"The tax code effectively guides the allocation of capital, overriding private market factors" and consumer choice, the Treasury wrote in its proposal. "This undeclared government industrial policy has grown dramatically in scale and yet it largely escapes public scrutiny or systematic review."

Shelters proliferated in the late 1970s when inflation began pushing middle-income people into higher income brackets, prompting them to seek ways to avoid paying higher taxes. The government has cracked down significantly since then, requiring that shelters produce serious economic activity in addition to generating losses.

The IRS brought cases in 1984 against 114,000 taxpayers for claiming losses from "abusive tax shelters" -- those deemed to lack economic value, to rely on overvalued assets or to strain legal interpretations -- and claimed an extra $2.2 billion in taxes, a spokesman said.

"If the only reason is that they want to reduce their taxes, they'd better get themselves some good help because they're going to need it," said Bill Roth, director of the IRS' Office of District Examination Programs.

Many tax experts argue that something more profound than greed is at stake in legal as well as illegal shelters.

"The American taxpayer has lost faith in the fairness of the tax system and in the ability of the government to reform it," said Stanford Ross, a Washington tax attorney and former Treasury Department official. "The government has for longer and longer times tolerated shelters and, in the name of reform, passed acts that scarcely touched them . . . .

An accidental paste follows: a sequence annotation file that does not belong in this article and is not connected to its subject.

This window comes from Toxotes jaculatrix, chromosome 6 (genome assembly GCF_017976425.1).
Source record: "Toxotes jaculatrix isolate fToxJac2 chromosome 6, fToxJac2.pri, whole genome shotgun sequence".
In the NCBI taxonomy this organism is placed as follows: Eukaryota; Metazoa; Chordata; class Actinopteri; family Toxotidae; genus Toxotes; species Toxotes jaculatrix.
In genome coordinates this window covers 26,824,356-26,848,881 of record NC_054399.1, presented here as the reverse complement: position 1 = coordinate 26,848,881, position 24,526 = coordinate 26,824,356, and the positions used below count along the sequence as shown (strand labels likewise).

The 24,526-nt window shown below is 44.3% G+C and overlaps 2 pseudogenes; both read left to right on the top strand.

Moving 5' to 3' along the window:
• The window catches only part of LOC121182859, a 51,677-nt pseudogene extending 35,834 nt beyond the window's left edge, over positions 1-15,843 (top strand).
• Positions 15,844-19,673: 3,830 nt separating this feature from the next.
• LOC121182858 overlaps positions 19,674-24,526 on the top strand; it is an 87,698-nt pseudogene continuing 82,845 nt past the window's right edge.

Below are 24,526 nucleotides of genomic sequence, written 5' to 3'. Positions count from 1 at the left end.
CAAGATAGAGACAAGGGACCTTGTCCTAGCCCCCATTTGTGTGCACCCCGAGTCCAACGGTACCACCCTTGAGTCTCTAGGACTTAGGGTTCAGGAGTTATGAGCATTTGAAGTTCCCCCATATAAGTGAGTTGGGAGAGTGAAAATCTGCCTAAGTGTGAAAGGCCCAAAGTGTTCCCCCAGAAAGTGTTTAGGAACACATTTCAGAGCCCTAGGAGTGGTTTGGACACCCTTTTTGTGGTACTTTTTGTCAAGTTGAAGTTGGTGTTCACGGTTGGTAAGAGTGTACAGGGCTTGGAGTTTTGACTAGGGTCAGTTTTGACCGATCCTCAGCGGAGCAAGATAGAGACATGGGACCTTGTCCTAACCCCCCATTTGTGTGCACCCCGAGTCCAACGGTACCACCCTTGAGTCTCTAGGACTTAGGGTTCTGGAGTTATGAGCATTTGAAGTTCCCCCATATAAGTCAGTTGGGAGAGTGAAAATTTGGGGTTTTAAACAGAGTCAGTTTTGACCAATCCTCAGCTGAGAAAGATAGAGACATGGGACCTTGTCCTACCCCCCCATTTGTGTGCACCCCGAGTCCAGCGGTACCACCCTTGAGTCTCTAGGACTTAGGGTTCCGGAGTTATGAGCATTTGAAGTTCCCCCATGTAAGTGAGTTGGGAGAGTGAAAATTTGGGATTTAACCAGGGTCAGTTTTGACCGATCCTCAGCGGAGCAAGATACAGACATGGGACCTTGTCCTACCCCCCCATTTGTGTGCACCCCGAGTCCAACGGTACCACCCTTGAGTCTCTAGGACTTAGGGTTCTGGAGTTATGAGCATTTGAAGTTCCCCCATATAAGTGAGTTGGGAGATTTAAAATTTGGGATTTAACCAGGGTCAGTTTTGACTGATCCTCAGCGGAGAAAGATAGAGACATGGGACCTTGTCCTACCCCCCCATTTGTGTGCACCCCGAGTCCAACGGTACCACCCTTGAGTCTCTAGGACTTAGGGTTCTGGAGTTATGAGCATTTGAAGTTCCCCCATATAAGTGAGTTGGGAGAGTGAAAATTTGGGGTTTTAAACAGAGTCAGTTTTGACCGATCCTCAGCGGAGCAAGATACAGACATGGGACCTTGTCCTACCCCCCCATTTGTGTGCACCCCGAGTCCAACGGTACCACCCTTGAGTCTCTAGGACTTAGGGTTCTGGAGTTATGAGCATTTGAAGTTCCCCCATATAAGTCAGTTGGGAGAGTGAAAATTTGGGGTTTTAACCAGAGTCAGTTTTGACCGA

"The response is predictable," Ross said. "You can't fault people for finding legal ways to reduce their taxes."

Despite its large investment totals, the shelter industry did not enjoy a jolly 1984 holiday season. The Stanger Co. reported a 3 percent decline in the amount invested in shelters, compared with increases of 30 percent a year in the early 1980s.

Several accountants attributed the decline to uncertainty caused by the IRS crackdown, recent changes in tax laws and the threat of major changes.

Many major industries are lobbying heavily to save the shelter provisions in the name of prosperity for all. Promoters of shelters now refer to them as "tax-advantaged investments," citing a negative connotation for the more familiar term.

"There's nobody speaking for the public good," said accountant Andrew Lang of Bethesda, who describes himself as a skeptic toward shelters. "All the lobbies are looking out for themselves. It's a mad scramble for tax benefits."

Even the staunchest defenders of shelters indicate that they are losing patience with the legal and economic acrobatics required to take advantage of them.

"We have more accountants working for us than geologists," said Finn of Callon Petroleum. "It's a crying shame. In America!"